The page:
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Save Money On Gas


Some consumers believe fuel economy ratings are a fixed number, like engine size or cargo volume. However, a vehicle’s fuel economy can vary significantly due to several factors, including how the vehicle is driven, the vehicle’s mechanical condition, and the environment in which it is driven. Fortunately, you may be able to improve your vehicle’s gas mileage through proper maintenance and driving habits.


Studies suggest the average driver can improve his/her fuel economy by roughly 10%. Here are a few simple tips to help you get the best possible fuel economy from your vehicle and reduce your fuel costs.



Adopt Good Driving Habits


Drive Sensibly

Aggressive driving (speeding, rapid acceleration and braking) can lower your gas mileage by 33% at highway speeds and by 5% around town. Anticipate traffic situations and maintain adequate spacing between vehicles to avoid unnecessary braking and acceleration. When you do accelerate, do so smoothly at a moderate rate. Sensible driving is also safer, so you may save more than gas money.


Driver feedback devices can help you drive more efficiently, leading to behavioral changes that can improve fuel economy by up to 10%.


Fuel Economy Benefit: 5%–33%

Fuel Cost Savings: $0.12–$0.82/gallon


Remove Excess Weight

Avoid keeping unnecessary items in your vehicle, especially heavy ones. An extra 100 pounds in your vehicle could reduce your fuel economy by around 1%. The reduction is based on the percentage of extra weight relative to the vehicle’s weight and affects smaller vehicles more than larger ones.


Fuel Economy Benefit: 1%/100 lbs

Fuel Cost Savings: $0.02/gallon


Avoid Excessive Idling

Idling can use a quarter to a half gallon of fuel per hour, depending on engine size and air conditioner (AC) use. Turn off your engine when your vehicle is parked. It only takes a few seconds worth of fuel to restart your vehicle.


Fuel Cost Savings: $0.01–$0.02/min


Observe the Speed Limit

While each vehicle reaches its optimal fuel economy at a different speed (or range of speeds), gas mileage usually decreases rapidly as speeds climb above 50 mph. You can assume that for every 5 mph you drive over 50 mph, you are paying an additional $0.18 per gallon for gas. Observing the speed limit is also safer.


Fuel Economy Benefit: 7%–14%

Fuel Cost Savings: $0.18–$0.35/gallon



Carrying Cargo on Your Roof

A large, blunt roof-top cargo box, for example, can reduce fuel economy by 2%–8% in city driving, 6%–17% on the highway, and 10%–25% at Interstate speeds (65 mph–75 mph). Rear-mount cargo boxes or trays reduce fuel economy by much less—1%–2% in city driving and 1%–5% on the highway.


Fuel Economy Benefit: 2%–17%

Fuel Cost Savings: $0.05–$0.42/gallon


Use Cruise Control

Using cruise control on the highway helps you maintain a constant speed and, in most cases, will save gas.


Keep Your Car in Shape

Keep Your Engine Properly Tuned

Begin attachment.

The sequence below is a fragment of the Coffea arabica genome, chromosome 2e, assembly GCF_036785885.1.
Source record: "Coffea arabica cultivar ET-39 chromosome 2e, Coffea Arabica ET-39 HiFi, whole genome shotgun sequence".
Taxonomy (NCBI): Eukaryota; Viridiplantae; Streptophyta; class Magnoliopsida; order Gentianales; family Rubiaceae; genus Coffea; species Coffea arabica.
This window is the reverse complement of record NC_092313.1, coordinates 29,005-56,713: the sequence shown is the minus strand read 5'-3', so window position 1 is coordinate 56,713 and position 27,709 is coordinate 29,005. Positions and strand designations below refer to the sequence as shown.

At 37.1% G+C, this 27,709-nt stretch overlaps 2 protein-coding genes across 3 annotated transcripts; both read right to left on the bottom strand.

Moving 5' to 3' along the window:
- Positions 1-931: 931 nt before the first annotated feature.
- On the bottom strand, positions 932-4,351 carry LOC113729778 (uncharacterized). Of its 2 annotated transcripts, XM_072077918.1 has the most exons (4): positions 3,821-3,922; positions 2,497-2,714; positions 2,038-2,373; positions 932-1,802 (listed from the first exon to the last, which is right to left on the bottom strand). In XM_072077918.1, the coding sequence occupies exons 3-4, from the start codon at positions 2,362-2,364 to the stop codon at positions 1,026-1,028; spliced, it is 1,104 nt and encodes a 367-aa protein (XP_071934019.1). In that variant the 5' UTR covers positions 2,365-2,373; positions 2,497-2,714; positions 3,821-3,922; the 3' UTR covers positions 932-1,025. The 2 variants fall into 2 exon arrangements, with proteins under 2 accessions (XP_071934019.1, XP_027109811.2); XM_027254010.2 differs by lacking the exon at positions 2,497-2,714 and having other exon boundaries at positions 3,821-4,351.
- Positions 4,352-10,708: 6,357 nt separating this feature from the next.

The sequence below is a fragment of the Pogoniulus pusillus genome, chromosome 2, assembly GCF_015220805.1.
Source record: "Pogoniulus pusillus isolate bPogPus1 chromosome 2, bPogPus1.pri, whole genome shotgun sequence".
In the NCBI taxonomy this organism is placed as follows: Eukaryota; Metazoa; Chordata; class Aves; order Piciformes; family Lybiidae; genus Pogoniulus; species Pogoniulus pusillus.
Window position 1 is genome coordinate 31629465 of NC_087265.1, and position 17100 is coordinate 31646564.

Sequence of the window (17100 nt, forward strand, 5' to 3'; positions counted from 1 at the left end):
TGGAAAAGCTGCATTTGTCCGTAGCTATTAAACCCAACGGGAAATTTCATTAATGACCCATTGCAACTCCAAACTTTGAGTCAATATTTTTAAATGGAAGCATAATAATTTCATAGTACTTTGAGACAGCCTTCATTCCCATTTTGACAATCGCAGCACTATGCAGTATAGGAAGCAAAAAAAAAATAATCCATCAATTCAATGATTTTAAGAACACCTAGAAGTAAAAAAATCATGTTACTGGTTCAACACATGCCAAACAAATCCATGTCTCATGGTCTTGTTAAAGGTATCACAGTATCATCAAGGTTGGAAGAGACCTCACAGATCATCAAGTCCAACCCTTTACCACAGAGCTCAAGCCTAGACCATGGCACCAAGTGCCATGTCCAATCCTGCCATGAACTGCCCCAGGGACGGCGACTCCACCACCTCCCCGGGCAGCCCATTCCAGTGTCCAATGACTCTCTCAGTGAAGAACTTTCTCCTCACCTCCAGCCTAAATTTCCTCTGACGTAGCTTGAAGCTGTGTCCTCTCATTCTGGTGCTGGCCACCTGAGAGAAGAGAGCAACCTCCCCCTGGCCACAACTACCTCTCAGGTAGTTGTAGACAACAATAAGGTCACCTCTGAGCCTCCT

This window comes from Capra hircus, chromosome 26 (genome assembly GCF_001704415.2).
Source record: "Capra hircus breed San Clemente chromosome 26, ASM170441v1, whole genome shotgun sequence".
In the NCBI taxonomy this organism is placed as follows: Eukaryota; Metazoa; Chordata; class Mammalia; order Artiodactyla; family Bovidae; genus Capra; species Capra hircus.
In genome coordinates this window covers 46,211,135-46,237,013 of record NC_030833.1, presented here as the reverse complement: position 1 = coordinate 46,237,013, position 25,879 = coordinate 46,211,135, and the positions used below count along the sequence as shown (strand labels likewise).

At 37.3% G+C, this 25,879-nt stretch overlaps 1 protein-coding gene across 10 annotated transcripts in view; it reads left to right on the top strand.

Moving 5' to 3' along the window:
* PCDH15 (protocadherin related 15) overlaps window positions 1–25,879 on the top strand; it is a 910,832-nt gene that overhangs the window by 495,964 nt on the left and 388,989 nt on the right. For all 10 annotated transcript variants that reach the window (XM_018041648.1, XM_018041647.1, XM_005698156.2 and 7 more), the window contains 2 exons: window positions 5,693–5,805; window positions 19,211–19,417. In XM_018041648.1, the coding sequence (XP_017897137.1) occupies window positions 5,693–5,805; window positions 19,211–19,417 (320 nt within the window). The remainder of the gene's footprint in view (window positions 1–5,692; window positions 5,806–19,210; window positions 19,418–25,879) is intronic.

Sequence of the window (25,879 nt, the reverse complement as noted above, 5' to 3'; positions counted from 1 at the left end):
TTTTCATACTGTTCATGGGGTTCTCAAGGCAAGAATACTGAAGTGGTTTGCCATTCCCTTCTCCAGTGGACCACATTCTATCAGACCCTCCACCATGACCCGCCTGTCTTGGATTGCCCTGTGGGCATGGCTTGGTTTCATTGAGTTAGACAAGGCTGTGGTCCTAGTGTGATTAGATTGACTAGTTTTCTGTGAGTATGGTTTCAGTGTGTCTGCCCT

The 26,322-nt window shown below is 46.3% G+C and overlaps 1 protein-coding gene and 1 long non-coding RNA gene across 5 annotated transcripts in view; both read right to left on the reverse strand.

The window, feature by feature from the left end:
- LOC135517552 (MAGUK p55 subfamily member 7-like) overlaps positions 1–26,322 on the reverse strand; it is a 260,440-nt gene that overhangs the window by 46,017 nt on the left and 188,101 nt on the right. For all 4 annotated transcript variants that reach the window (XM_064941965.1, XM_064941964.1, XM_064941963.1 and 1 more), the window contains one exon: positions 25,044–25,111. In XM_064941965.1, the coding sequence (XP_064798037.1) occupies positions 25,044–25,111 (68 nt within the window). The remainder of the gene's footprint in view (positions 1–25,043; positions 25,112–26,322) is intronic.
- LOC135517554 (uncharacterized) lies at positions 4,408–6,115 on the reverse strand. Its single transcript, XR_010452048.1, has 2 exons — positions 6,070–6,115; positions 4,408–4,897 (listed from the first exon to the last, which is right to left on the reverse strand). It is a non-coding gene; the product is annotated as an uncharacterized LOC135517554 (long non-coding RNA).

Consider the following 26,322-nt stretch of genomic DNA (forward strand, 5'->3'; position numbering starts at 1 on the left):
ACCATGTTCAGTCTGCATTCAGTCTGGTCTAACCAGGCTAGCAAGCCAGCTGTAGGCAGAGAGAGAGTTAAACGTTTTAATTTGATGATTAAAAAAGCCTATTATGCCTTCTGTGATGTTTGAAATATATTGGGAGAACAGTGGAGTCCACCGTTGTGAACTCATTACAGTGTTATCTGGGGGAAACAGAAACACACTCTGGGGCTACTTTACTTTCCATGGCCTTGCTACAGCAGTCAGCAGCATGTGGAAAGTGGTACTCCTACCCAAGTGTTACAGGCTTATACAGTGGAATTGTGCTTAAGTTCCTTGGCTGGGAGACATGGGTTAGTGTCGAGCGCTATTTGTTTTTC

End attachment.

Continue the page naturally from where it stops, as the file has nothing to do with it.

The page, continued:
Fixing a car that is noticeably out of tune or has failed an emissions test can improve its gas mileage by an average of 4%. However, results vary based on the type of repair and how well it is done.


Fuel Economy Benefit: 4%

Fuel Cost Savings: $0.10/gallon


Keep Tires Properly Inflated You can improve your gas mileage by up to 3.3% by keeping your tires inflated to the proper pressure. Under-inflated tires can lower gas mileage by 0.3% for every 1 psi drop in pressure of all four tires. Properly inflated tires are safer and last longer.

The proper tire pressure for your vehicle is usually found on a sticker in the driver’s side door jamb or the glove box, as well as in your owner’s manual. Do not use the maximum pressure printed on the tire’s sidewall.


Fuel Economy Benefit: up to 3%

Fuel Cost Savings: up to $0.08/gallon



Use the Recommended Grade of Motor Oil You can improve your gas mileage by 1%–2% by using the manufacturer’s recommended grade of motor oil. For example, using 10W-30 motor oil in an engine designed to use 5W-30 can lower your gas mileage by 1%–2%. Using 5W30 in an engine designed for 5W-20 can lower your gas mileage by 1%–1.5%.


Also, look for motor oil that says “Energy Conserving” on the API performance symbol to be sure it contains friction reducing additives.


Fuel Economy Benefit: 1%–2%

Fuel Cost Savings: $0.02–$0.05/gallon


Replacing a Clogged Air Filter on Modern

Cars Improves Performance but Not Fuel Economy

Replacing a clogged air filter on vehicles with fuel-injected, computer-controlled gasoline engines—such as those manufactured from the early 1980s to the present—or diesel engines does not improve fuel economy, but it can improve acceleration.


Replacing a clogged air filter on an older vehicle with a carbureted engine can improve both fuel economy and acceleration by a few percent under normal replacement conditions.


Other Ways to Save Fuel

Combine errands into one trip. Combining trips can reduce the distance you drive, and it allows you to travel more miles when your engine is warm. Your engine runs more efficiently when it is warmed up.


• Stagger your work hours to avoid peak rush hours so that

you spend less time in stop-and-go traffic.


• Drive your most fuel efficient vehicle.


• Telecommute (work from home) if your employer permits it.


• Participate in carpools and ride-share programs.


• Walk or cycle short distances when possible.


• Use public transit if it is available and convenient for you.


• Buy a more fuel efficient vehicle.

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